It’s always good to have a thorough check over what is in your kitchen before heading out to the local market or supermarket. It might be an electric hob instead of gas (screw you guys), there might not be more than two pans, the knives may not be that sharp, there might not be a sieve/ grater/ potato peeler. If you know all this before buying everything for that Ottolenghi-style feast you’ve got planned, you won’t be wasting your dollars/euros/złoty and it’s basically one less row you have to have with your (somehow already) sunburnt best buds in the aisle of a foreign supermarket. No-one wants that. Keep it simple.
♥ If there isn’t a hand blender, you can still make broth and minestrone-style soups.
♥ Use a potato masher to make hummus with instead of a blender.
♥ If you’re in dire need of a decent coffee and there’s nothing around but a microwave, buy some of the filter-cup coffees and heat up the milk in the microwave.
♥ Get scrubbin’ if there’s no potato peeler- the skin is the best damn bit!
Buy the local stuff. Always.
Try to build your meals around what’s in abundance at the local shops and markets, and don’t expect to be eating your usual quinoa muesli and chia seed whats-its-face each morning. Even as a vegan, you’ve gotta be ready to eat as much like everyone else as possible, because after a week of that it is going to taste so much better than trying to bend whatever you can find into what you’d eat on a run-of-the-mill weeknight in Tufnell Park. If the bread is famously good, get used to a bit more bread! If the peaches, nectarines, chestnuts, wheat pasta or mushrooms are in season, eat those as much as possible! This stuff will be the cheapest, ripest and tastiest, and you’ll have a lot more to remember from your holiday than the night you thought you found a vegan Thai restaurant in Copenhagen. That shit doesn’t wash.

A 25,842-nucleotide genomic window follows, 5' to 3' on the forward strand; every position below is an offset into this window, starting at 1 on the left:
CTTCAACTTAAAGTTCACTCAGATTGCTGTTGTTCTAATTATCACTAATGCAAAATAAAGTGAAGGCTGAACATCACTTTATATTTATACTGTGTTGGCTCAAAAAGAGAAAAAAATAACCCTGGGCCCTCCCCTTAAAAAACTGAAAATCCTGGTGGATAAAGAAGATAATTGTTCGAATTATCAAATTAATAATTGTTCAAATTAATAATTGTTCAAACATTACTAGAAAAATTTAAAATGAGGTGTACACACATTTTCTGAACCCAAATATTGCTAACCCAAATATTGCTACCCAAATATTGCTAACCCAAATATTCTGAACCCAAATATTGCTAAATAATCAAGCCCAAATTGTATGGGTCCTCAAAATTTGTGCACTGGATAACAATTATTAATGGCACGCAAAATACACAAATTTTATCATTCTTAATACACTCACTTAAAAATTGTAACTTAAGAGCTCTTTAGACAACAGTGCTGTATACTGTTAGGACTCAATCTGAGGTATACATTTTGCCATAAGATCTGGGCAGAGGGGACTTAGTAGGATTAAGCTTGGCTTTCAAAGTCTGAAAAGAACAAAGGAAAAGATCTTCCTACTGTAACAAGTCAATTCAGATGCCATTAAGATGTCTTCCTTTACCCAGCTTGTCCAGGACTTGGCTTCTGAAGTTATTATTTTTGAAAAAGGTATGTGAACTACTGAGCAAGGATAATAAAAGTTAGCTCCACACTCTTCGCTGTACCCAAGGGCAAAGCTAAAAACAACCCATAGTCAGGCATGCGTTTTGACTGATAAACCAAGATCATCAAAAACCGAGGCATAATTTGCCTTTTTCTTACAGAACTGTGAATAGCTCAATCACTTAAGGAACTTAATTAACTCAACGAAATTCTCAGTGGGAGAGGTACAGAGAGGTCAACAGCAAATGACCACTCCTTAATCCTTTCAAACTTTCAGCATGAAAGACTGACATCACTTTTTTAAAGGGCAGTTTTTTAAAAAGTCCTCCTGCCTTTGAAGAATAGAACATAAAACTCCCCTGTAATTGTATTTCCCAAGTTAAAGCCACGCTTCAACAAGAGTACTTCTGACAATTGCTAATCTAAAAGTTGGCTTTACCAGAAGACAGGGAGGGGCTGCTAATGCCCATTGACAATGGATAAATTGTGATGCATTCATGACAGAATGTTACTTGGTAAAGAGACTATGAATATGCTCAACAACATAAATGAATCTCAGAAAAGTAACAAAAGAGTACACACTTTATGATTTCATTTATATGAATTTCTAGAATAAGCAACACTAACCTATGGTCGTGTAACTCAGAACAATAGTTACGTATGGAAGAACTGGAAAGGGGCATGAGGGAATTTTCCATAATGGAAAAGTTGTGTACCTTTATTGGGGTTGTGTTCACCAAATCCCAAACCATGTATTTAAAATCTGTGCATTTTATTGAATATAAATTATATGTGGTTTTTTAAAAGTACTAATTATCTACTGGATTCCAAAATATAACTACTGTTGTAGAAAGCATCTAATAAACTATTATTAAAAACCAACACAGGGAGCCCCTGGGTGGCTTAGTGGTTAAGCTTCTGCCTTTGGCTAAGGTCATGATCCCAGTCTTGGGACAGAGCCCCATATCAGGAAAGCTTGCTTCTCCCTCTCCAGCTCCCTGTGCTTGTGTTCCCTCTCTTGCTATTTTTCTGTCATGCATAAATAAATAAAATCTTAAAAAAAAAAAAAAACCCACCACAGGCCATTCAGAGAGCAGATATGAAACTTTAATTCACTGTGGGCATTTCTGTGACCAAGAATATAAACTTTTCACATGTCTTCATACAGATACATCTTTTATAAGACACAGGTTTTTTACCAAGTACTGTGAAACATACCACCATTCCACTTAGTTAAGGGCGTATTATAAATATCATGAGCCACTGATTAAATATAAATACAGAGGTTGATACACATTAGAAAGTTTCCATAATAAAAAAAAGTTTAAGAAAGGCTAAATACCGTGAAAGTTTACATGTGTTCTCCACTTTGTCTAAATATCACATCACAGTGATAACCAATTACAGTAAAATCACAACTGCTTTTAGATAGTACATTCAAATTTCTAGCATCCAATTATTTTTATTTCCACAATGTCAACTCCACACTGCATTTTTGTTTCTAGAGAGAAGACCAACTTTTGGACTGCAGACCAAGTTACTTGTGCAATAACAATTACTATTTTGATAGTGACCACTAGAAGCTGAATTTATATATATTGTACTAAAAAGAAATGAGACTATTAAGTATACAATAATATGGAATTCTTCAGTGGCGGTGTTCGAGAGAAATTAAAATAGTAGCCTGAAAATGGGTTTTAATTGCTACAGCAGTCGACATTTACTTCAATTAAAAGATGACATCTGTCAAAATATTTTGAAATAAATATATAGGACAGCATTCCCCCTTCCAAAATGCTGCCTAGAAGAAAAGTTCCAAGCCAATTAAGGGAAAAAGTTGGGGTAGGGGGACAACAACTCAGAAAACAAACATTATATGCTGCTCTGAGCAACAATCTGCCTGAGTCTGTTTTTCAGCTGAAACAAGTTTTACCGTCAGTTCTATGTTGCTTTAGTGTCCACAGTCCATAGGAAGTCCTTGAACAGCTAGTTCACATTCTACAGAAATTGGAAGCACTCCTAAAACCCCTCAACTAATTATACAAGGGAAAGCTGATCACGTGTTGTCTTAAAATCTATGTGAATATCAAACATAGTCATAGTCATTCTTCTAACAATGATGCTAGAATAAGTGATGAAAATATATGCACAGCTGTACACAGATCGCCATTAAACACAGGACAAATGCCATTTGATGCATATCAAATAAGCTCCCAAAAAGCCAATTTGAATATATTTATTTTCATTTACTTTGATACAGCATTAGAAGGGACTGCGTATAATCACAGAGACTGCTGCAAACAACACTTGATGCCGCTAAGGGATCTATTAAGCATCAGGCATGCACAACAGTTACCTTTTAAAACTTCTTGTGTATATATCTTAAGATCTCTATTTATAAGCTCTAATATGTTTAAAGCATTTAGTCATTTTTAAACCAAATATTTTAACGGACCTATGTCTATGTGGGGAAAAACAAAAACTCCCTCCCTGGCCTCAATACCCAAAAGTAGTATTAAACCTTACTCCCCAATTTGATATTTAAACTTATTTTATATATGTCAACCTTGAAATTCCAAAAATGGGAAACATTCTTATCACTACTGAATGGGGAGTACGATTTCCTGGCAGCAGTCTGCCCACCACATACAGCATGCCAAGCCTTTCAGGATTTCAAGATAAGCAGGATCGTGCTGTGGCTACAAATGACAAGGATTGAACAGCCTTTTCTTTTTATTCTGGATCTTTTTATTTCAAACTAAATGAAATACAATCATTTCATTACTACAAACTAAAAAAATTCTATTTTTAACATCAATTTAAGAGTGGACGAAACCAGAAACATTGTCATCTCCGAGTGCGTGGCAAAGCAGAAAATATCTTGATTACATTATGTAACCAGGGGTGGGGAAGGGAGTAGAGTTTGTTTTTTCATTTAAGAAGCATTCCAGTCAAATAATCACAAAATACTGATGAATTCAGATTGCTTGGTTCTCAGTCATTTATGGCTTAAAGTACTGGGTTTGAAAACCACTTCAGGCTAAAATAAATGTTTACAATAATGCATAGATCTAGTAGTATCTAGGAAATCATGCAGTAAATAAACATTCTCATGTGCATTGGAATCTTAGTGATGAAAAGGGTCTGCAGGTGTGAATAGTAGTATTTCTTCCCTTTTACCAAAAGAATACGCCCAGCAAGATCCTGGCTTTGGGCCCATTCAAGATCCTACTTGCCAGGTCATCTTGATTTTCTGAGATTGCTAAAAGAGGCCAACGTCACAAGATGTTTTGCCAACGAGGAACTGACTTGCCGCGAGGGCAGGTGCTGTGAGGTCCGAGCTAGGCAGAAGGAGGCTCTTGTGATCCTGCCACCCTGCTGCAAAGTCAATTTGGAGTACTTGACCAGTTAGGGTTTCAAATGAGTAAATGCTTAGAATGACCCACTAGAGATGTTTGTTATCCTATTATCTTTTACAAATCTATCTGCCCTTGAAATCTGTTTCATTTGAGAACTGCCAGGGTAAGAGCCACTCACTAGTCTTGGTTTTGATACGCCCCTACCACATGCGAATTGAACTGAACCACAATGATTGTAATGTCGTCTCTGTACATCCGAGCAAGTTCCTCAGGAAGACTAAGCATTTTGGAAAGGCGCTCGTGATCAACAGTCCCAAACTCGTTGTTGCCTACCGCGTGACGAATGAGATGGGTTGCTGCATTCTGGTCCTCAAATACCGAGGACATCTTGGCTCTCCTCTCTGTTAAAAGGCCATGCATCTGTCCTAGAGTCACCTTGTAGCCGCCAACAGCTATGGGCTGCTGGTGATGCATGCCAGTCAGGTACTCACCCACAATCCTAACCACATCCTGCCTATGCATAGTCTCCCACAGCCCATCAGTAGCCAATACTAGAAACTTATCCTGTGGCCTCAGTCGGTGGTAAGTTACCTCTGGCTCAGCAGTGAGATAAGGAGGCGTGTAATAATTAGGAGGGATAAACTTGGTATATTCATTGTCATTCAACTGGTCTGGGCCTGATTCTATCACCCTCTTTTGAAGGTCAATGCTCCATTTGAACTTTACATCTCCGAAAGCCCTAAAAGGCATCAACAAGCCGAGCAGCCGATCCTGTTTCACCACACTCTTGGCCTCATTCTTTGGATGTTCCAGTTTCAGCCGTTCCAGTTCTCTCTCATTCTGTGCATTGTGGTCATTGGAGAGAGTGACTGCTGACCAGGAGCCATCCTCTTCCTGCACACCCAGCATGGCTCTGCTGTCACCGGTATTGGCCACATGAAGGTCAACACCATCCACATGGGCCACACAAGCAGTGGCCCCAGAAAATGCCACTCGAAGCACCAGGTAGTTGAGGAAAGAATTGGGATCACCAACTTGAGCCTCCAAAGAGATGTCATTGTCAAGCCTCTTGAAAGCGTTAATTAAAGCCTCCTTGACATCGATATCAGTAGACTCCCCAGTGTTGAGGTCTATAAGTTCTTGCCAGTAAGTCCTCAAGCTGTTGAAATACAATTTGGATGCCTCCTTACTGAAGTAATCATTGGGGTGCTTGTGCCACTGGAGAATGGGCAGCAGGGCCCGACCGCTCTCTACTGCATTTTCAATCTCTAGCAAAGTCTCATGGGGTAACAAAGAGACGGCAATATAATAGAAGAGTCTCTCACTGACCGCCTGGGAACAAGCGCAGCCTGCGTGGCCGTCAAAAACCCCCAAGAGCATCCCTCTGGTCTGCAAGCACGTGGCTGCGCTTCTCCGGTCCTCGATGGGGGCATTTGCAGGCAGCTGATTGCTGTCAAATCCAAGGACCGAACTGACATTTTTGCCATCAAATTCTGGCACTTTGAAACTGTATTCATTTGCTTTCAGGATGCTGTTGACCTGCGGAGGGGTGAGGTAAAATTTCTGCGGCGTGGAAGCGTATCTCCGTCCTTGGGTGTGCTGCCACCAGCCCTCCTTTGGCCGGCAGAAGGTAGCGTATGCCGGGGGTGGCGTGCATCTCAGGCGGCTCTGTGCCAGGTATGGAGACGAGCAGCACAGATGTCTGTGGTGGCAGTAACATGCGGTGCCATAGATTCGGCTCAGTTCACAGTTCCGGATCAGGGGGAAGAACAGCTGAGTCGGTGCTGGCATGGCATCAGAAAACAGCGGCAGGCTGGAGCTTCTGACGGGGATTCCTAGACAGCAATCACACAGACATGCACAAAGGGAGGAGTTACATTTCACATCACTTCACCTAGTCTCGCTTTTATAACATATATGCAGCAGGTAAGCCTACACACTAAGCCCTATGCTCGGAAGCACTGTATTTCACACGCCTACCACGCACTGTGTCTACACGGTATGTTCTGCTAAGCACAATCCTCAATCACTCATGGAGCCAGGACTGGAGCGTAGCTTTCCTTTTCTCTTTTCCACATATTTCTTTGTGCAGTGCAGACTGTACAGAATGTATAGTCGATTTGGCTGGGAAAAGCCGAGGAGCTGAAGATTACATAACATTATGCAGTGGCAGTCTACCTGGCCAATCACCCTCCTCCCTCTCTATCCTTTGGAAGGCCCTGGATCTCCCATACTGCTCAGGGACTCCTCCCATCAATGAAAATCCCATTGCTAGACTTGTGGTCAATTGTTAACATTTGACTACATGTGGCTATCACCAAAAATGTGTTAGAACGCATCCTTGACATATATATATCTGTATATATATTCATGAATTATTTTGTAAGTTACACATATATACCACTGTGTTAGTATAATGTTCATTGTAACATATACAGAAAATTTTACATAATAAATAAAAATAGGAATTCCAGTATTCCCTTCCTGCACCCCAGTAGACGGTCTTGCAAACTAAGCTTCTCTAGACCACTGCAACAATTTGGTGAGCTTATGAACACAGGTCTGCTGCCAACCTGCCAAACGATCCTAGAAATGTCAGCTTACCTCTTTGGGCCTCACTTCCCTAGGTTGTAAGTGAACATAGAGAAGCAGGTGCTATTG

This is all about exploring, but things you might usually look over if you’re in the UK and travelling elsewhere are:
♥ Berries you couldn’t usually afford
♥ Same with some awesome mushrooms